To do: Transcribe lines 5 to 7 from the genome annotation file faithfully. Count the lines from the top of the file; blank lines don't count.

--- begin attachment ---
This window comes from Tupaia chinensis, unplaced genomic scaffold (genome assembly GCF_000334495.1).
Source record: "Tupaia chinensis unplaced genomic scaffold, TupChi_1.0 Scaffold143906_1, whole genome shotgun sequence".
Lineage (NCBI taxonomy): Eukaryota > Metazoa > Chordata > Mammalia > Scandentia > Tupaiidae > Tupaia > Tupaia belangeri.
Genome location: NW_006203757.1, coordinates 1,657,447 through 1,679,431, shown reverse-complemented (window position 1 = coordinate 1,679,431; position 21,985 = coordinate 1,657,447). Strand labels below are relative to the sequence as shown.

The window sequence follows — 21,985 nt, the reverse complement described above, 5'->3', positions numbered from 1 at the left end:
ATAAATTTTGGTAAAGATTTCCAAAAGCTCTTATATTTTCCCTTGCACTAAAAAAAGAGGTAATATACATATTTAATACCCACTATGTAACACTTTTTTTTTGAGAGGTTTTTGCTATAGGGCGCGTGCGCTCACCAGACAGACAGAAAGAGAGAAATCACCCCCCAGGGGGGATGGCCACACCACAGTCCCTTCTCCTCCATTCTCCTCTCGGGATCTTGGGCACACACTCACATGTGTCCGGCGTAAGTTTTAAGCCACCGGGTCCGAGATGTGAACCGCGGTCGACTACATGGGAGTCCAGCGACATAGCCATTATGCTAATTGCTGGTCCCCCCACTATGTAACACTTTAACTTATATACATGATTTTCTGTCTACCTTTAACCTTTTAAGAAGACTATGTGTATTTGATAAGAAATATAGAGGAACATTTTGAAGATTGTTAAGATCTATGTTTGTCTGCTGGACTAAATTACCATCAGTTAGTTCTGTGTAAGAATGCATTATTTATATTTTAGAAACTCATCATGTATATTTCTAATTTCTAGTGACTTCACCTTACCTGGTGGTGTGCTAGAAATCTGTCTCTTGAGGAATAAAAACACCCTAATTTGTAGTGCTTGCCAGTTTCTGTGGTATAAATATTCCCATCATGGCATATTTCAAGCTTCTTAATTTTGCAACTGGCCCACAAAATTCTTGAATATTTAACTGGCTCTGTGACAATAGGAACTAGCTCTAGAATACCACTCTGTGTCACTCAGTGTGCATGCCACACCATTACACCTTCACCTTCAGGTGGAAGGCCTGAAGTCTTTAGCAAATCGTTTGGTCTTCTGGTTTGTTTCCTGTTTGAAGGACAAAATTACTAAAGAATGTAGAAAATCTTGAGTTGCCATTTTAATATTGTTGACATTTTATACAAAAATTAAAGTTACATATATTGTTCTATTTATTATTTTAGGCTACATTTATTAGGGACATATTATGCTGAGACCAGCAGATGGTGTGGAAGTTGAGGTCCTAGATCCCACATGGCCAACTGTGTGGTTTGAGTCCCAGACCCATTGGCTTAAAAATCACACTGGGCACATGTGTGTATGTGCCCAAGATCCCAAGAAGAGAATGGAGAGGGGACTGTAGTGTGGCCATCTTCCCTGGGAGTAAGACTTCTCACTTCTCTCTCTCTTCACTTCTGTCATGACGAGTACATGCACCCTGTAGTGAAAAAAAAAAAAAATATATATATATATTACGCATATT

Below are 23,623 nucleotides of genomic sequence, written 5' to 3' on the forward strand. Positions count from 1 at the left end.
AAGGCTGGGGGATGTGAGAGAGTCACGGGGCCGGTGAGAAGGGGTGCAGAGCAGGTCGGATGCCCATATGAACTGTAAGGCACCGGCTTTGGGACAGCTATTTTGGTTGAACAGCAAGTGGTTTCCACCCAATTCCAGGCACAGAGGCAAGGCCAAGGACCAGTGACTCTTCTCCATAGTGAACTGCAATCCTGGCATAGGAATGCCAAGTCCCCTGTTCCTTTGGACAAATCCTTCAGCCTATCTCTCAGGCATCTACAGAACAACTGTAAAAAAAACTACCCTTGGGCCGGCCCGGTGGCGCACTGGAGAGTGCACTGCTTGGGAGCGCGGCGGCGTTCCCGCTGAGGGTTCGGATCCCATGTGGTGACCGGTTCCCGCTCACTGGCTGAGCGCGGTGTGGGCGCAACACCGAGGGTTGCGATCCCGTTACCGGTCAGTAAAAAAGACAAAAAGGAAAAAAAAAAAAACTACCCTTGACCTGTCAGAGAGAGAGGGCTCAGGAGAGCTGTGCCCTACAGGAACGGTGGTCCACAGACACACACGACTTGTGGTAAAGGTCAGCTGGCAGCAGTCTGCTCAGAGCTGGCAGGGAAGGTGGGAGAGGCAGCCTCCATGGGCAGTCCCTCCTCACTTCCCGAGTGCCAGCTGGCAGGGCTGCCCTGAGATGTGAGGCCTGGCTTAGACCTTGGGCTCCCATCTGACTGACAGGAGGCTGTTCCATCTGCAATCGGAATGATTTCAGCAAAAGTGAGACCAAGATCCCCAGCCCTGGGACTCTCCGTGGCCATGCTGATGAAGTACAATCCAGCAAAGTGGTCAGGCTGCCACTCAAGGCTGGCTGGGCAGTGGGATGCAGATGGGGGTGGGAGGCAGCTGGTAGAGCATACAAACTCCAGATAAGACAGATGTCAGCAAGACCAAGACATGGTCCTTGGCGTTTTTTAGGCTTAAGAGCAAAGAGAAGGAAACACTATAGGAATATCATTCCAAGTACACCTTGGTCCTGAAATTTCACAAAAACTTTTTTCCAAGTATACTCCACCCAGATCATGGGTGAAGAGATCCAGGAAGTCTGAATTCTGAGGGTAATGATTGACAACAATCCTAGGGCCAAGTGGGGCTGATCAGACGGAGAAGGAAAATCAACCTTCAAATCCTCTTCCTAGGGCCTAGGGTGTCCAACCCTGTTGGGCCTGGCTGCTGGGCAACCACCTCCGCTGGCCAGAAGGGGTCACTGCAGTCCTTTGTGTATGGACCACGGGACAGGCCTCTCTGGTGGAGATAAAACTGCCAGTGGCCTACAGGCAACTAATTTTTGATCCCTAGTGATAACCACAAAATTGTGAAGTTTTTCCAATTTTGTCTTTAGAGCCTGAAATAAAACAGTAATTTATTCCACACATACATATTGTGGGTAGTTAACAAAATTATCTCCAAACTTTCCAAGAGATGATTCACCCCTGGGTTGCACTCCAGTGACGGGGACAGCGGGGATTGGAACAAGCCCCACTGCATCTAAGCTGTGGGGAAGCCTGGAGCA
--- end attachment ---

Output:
The window sequence follows — 21,985 nt, the reverse complement described above, 5'->3', positions numbered from 1 at the left end:
ATAAATTTTGGTAAAGATTTCCAAAAGCTCTTATATTTTCCCTTGCACTAAAAAAAGAGGTAATATACATATTTAATACCCACTATGTAACACTTTTTTTTTGAGAGGTTTTTGCTATAGGGCGCGTGCGCTCACCAGACAGACAGAAAGAGAGAAATCACCCCCCAGGGGGGATGGCCACACCACAGTCCCTTCTCCTCCATTCTCCTCTCGGGATCTTGGGCACACACTCACATGTGTCCGGCGTAAGTTTTAAGCCACCGGGTCCGAGATGTGAACCGCGGTCGACTACATGGGAGTCCAGCGACATAGCCATTATGCTAATTGCTGGTCCCCCCACTATGTAACACTTTAACTTATATACATGATTTTCTGTCTACCTTTAACCTTTTAAGAAGACTATGTGTATTTGATAAGAAATATAGAGGAACATTTTGAAGATTGTTAAGATCTATGTTTGTCTGCTGGACTAAATTACCATCAGTTAGTTCTGTGTAAGAATGCATTATTTATATTTTAGAAACTCATCATGTATATTTCTAATTTCTAGTGACTTCACCTTACCTGGTGGTGTGCTAGAAATCTGTCTCTTGAGGAATAAAAACACCCTAATTTGTAGTGCTTGCCAGTTTCTGTGGTATAAATATTCCCATCATGGCATATTTCAAGCTTCTTAATTTTGCAACTGGCCCACAAAATTCTTGAATATTTAACTGGCTCTGTGACAATAGGAACTAGCTCTAGAATACCACTCTGTGTCACTCAGTGTGCATGCCACACCATTACACCTTCACCTTCAGGTGGAAGGCCTGAAGTCTTTAGCAAATCGTTTGGTCTTCTGGTTTGTTTCCTGTTTGAAGGACAAAATTACTAAAGAATGTAGAAAATCTTGAGTTGCCATTTTAATATTGTTGACATTTTATACAAAAATTAAAGTTACATATATTGTTCTATTTATTATTTTAGGCTACATTTATTAGGGACATATTATGCTGAGACCAGCAGATGGTGTGGAAGTTGAGGTCCTAGATCCCACATGGCCAACTGTGTGGTTTGAGTCCCAGACCCATTGGCTTAAAAATCACACTGGGCACATGTGTGTATGTGCCCAAGATCCCAAGAAGAGAATGGAGAGGGGACTGTAGTGTGGCCATCTTCCCTGGGAGTAAGACTTCTCACTTCTCTCTCTCTTCACTTCTGTCATGACGAGTACATGCACCCTGTAGTGAAAAAAAAAAAAAATATATATATATATTACGCATATT

Below are 23,623 nucleotides of genomic sequence, written 5' to 3' on the forward strand. Positions count from 1 at the left end.